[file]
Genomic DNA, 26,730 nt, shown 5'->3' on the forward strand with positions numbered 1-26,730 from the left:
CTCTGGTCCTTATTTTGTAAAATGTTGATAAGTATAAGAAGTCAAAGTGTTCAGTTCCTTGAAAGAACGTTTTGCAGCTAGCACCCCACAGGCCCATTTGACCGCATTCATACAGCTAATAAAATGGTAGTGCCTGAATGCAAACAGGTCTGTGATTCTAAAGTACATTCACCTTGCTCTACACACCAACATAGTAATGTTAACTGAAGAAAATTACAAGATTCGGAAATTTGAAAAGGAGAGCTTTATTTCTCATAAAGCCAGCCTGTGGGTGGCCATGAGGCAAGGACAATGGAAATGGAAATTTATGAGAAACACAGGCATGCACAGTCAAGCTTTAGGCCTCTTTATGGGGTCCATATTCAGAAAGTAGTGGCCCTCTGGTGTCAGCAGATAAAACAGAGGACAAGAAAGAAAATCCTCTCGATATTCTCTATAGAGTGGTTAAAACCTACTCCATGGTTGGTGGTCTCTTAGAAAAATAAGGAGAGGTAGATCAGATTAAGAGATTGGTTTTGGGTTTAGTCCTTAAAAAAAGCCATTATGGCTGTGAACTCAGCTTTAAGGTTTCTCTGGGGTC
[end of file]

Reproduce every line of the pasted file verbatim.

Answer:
Genomic DNA, 26,730 nt, shown 5'->3' on the forward strand with positions numbered 1-26,730 from the left:
CTCTGGTCCTTATTTTGTAAAATGTTGATAAGTATAAGAAGTCAAAGTGTTCAGTTCCTTGAAAGAACGTTTTGCAGCTAGCACCCCACAGGCCCATTTGACCGCATTCATACAGCTAATAAAATGGTAGTGCCTGAATGCAAACAGGTCTGTGATTCTAAAGTACATTCACCTTGCTCTACACACCAACATAGTAATGTTAACTGAAGAAAATTACAAGATTCGGAAATTTGAAAAGGAGAGCTTTATTTCTCATAAAGCCAGCCTGTGGGTGGCCATGAGGCAAGGACAATGGAAATGGAAATTTATGAGAAACACAGGCATGCACAGTCAAGCTTTAGGCCTCTTTATGGGGTCCATATTCAGAAAGTAGTGGCCCTCTGGTGTCAGCAGATAAAACAGAGGACAAGAAAGAAAATCCTCTCGATATTCTCTATAGAGTGGTTAAAACCTACTCCATGGTTGGTGGTCTCTTAGAAAAATAAGGAGAGGTAGATCAGATTAAGAGATTGGTTTTGGGTTTAGTCCTTAAAAAAAGCCATTATGGCTGTGAACTCAGCTTTAAGGTTTCTCTGGGGTC